Patsy Bell Hobson is a garden writer and a travel writer. For her, it's a great day when she can combine the two things she enjoys most: gardening and traveling. Visit her personal blogMy garden blog at http://patsybell.blogspot.com/ and read her travel writings at http://www.examiner.com/x-1948-Ozarks-Travel-Examiner.
French tarragon (Artemisia dracunculus) thrives in my garden. I don't know why. Several people have asked me for tarragon growing secrets. I don't have a clue. Seldom fed or watered, mulched, but not otherwise protected in the winter, tarragon likes to live in the sunny, well drained soil of the raised bed.
It is a perennial that I do not bring in for the winter. The tarragon plant, and the whole herb bed gets a healthy layer of shredded leaf mulch later in fall. That is the only protection I provide in my zone 6 garden. The herb plant, disappears in winter, goes dormant, and comes back stronger and bigger next spring.
I use tarragon in the kitchen mainly as a herb vinegar additive and in salad dressing. In the garden, it adds variety and has a strong anise (licorice) scent when touched.
Tarragon wine vinegar can be diluted with water if it is too strong.
Photo by Trey Capnerhurst
Tarragon has some antibacterial qualities. It may be one of the reasons why, in ancient times, it was recommended to treat mad dog and dragon bites. I, personally, have never had the occasion to need such medical care, and therefore cannot testify to its healing properties.
I mention tarragon this late in the gardening season because there are two fall-time ways I use French tarragon. 1. To make tarragon vinegar and 2. To make tarragon chicken. Make these recipes your own by tweaking them and trying different herb combinations.
Herb vinegar is only as good as the vinegar you select. If you are making a gourmet product, buy the best quality vinegar you can afford. If the herb vinegar is mostly for decoration or display, use inexpensive white vinegar. It doesn’t take much tarragon—just a sprig or two to flavor a whole bottle of white wine vinegar.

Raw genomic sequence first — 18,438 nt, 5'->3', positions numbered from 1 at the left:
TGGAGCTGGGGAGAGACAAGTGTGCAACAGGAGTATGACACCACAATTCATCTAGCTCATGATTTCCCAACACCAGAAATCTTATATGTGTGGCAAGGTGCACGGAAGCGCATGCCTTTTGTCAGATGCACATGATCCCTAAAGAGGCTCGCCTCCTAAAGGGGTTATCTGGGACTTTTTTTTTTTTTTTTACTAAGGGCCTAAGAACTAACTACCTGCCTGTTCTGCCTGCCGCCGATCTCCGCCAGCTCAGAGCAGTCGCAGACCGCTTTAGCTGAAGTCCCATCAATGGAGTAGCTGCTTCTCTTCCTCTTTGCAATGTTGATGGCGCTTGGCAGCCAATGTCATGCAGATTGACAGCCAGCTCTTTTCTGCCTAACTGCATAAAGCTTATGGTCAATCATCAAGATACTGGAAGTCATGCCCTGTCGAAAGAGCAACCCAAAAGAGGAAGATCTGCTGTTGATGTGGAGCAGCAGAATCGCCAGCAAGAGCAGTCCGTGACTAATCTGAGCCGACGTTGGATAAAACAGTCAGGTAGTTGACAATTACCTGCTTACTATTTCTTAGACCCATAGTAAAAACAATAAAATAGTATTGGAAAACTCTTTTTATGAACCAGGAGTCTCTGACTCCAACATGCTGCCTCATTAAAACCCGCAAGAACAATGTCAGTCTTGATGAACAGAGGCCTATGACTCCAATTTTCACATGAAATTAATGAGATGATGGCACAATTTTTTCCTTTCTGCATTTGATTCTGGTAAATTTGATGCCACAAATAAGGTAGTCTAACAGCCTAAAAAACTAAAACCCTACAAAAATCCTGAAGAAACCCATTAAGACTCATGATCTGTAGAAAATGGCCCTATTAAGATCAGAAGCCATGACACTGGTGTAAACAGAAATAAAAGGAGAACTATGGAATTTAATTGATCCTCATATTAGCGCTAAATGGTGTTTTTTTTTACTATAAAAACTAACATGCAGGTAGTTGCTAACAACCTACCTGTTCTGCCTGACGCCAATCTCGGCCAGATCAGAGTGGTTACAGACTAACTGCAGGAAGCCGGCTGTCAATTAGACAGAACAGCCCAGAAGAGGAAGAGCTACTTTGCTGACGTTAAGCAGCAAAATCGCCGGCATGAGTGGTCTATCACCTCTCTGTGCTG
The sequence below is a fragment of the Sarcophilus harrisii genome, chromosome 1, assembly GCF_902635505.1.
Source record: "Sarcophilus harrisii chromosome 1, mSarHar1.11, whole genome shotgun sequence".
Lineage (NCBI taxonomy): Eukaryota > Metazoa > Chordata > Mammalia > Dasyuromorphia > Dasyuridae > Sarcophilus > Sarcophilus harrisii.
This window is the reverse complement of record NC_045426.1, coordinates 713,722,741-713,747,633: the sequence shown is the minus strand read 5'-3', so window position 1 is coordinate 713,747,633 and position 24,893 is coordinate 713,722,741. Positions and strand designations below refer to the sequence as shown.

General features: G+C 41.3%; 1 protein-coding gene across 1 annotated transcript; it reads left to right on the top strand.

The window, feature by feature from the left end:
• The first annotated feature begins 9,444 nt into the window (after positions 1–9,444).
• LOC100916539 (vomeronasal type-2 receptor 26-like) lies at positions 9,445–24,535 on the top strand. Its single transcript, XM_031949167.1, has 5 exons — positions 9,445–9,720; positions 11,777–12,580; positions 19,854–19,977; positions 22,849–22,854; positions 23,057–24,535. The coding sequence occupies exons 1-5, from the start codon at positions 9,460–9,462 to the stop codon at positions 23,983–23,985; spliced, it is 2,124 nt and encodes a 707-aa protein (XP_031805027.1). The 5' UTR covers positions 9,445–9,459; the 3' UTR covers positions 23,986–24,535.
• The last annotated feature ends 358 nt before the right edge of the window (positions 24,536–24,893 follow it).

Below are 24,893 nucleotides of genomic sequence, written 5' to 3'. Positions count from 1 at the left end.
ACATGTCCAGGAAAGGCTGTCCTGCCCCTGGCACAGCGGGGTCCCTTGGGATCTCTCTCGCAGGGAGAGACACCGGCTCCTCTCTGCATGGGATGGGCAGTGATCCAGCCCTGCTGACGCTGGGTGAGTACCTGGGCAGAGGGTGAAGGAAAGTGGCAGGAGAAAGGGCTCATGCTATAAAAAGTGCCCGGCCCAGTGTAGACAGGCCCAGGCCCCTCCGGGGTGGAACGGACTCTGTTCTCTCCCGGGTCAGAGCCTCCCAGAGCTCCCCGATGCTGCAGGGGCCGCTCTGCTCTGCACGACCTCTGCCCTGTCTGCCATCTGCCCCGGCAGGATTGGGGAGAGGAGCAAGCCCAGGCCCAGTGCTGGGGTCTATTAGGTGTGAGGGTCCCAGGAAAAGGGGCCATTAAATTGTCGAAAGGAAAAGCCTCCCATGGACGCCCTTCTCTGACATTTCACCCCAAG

Use a 5 or 6 inch sprig of tarragon in each bottle.
Photo by Jasmine & Roses
A mild garlic flavor is a great addition to tarragon vinegar. Poke a peeled clove of garlic onto a wooden skewer. Add the garlic skewer to the vinegar. You may need to clip the skewer so the lid will fill on the jar or bottle of vinegar. Taste the vinegar after two weeks. If the flavor is strong enough, remove the tarragon and garlic. If not, let the herb vinegar continue to steep for another week. Strain using a paper coffee filter.
Now, isn’t removing that skewer a lot easier than fishing around for elusive garlic cloves at the bottom of the herb vinegar bottle?
Stuff a sprig of tarragon in the cavity of a Cornish game hen and cook it as you normally do. The rotisserie works well for this recipe. As the hen cooks, tarragon lightly permeates whole bird. Remove the herbs when the hen cools and freeze whole or cut in half. Next month, thaw the birds in the frig, then slowly warm in the oven.
End of season bloomer Mexican tarragon looks like dwarf single marigolds.
Photo by Valenaann
A little tarragon goes a long way. If in doubt, use less now—it's easier to add more tarragon later.
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